a simple way to try out Mason. A more refined setup is discussed in the
Controlling Access via Filename Extension section of the administrator's
Once you have added the configuration directives, restart the server. First, go
to a standard URL on your site to make sure you haven't broken anything. If
all goes well you should see the same page as before. If not, recheck your
Apache config files and also tail your server's error log.
If you are getting "404 Not Found" errors even when the files clearly
exist, Mason may be having trouble with your document root. One situation that
will unfortunately confuse Mason is if your document root goes through a
symbolic link. Try expressing your document root in terms of the true
Next, try adding the tag <% 2+2 %> at the top of some HTML file. If you
reload this page and see a "4", Mason is working!
Once Mason is on its feet, the next step is to write a component or two. The
Mason Developer's Manual is a complete tutorial for writing, using, and
debugging components. A reference companion to the Developer's Manual is the
Request API documentation, HTML::Mason::Request.
Whoever is responsible for setting up and tuning Mason should read the
Administrator's Manual, though developers will also benefit from reading it as
well. This document covers more advanced configuration scenarios and
performance optimization. The reference companion to the Administrator's
manual is the Parameters Reference, which describes all the parameters you can
use to configure Mason.
Most of this documentation assumes that you're running Mason on top of mod_perl,
since that is the most common configuration. If you would like to run Mason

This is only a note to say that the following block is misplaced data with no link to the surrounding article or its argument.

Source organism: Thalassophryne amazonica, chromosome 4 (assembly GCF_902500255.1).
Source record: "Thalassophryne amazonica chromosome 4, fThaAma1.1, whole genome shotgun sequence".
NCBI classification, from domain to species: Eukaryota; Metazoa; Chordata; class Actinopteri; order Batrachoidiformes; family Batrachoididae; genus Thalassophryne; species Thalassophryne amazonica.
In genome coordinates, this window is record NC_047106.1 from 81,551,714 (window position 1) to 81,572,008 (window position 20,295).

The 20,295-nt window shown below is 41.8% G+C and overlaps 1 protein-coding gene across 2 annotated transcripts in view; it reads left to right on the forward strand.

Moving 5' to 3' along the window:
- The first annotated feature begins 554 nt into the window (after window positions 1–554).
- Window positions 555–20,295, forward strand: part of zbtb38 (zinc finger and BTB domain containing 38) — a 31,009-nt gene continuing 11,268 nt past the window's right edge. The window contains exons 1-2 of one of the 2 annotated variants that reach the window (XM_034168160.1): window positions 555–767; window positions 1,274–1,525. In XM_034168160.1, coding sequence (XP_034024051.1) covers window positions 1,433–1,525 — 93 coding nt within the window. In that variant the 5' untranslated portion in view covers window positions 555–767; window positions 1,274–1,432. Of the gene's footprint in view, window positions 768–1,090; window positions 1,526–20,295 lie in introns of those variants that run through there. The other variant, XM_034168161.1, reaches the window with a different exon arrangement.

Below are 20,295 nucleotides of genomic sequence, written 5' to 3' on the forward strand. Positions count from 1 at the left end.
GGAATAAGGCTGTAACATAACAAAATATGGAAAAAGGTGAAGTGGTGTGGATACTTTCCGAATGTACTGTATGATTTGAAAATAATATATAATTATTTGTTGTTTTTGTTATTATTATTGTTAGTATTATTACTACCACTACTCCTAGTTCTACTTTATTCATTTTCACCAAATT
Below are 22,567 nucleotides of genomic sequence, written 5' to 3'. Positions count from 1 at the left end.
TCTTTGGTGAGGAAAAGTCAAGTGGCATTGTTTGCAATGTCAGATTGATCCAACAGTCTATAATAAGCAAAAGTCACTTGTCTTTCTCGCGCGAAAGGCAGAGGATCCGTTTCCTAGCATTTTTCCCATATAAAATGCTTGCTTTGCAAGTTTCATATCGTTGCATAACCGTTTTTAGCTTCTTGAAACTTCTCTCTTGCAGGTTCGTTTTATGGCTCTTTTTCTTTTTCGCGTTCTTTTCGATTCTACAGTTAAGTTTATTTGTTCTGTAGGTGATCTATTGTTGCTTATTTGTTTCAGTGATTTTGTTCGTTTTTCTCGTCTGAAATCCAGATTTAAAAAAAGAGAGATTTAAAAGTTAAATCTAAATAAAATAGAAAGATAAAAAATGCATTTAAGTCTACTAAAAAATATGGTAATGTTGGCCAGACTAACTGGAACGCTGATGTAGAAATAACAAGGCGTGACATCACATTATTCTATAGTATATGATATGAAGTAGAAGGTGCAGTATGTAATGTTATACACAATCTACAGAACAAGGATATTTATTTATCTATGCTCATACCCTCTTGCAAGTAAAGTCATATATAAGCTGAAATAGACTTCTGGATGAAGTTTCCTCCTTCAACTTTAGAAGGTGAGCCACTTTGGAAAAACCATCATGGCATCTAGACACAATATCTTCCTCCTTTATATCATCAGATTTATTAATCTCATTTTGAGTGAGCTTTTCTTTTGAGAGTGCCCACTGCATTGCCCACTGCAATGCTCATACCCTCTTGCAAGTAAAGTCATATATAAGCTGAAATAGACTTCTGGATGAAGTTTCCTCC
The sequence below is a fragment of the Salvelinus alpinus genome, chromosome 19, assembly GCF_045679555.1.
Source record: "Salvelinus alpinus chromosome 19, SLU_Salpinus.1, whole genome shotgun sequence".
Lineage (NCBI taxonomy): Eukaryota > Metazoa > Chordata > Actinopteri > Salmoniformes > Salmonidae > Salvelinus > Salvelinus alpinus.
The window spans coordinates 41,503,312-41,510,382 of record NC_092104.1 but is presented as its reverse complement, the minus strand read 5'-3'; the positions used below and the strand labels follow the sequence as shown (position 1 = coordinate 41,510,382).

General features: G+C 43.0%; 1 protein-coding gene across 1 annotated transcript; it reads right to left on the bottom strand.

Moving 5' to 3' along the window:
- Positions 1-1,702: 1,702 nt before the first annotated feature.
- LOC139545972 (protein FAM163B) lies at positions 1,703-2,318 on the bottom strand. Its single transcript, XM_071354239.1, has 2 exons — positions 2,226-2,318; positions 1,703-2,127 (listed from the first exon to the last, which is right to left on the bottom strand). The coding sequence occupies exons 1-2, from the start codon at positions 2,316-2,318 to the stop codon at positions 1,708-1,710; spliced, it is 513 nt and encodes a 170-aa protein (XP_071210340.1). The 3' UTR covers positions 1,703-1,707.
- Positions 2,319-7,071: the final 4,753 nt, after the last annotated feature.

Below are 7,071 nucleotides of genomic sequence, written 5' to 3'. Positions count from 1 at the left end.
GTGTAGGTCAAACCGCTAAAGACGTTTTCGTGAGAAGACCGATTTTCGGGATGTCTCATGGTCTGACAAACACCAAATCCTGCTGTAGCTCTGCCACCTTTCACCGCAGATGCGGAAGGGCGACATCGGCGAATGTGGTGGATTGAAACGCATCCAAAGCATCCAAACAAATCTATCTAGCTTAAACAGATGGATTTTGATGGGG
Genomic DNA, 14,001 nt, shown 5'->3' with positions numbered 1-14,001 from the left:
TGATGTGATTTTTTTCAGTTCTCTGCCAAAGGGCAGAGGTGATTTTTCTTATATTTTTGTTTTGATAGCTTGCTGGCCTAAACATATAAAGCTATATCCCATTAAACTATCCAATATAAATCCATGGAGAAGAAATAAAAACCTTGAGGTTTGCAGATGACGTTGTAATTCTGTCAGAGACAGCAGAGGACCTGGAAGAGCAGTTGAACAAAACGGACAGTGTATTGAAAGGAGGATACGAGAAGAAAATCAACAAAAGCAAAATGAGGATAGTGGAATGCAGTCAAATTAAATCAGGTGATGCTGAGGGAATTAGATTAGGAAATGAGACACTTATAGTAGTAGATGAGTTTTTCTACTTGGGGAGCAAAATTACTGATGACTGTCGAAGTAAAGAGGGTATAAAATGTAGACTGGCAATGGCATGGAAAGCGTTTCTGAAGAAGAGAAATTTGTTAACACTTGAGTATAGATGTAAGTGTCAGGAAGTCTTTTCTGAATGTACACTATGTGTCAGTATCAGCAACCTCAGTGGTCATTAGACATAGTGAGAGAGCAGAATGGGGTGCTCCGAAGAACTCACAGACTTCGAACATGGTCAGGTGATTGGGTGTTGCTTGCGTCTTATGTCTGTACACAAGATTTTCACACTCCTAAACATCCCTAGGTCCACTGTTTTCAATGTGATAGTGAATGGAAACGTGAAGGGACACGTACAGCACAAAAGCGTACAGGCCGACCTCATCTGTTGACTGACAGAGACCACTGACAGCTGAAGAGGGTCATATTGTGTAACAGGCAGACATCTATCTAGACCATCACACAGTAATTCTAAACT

via a CGI script, refer to the HTML::Mason::CGIHandler documentation. If you
are using Mason from a standalone program, refer to the Using Mason from a
Standalone Script section of the administrator's manual.
There is also a book about Mason, Embedding Perl in HTML with
, by Dave Rolsky and Ken Williams, published by O'Reilly and
Associates. The book's website is at http://www.masonbook.com/. This book goes
into detail on a number of topics, and includes a chapter of recipes as well
as a sample Mason-based website.
Questions and feedback are welcome, and should be directed to the Mason mailing
list. You must be subscribed to post.
You can also visit us at "#mason" on
Bugs and feature requests will be tracked at RT:
Bugs may be submitted at
<http://rt.cpan.org/Public/Dist/Display.html?Name=HTML-Mason> or via
email to email@example.com <mailto:firstname.lastname@example.org>.
I am also usually active on IRC as 'autarch' on "irc://irc.perl.org".
The source code repository for HTML-Mason can be found at
- Jonathan Swartz <email@example.com>
- Dave Rolsky <firstname.lastname@example.org>
- Ken Williams <email@example.com>
- Ævar Arnfjörð Bjarmason <firstname.lastname@example.org>
- Alex Balhatchet <email@example.com>
- Alex Vandiver <firstname.lastname@example.org>
- John Williams <email@example.com>
- Kent Fredric <firstname.lastname@example.org>
- Kevin Falcone <email@example.com>
- Patrick Kane <firstname.lastname@example.org>
- Ricardo Signes <email@example.com>
- Shlomi Fish <firstname.lastname@example.org>
This software is copyright (c) 1998 - 2017 by Jonathan Swartz.
This is free software; you can redistribute it and/or modify it under the same
terms as the Perl 5 programming language system itself.
The full text of the license can be found in the LICENSE
with this distribution.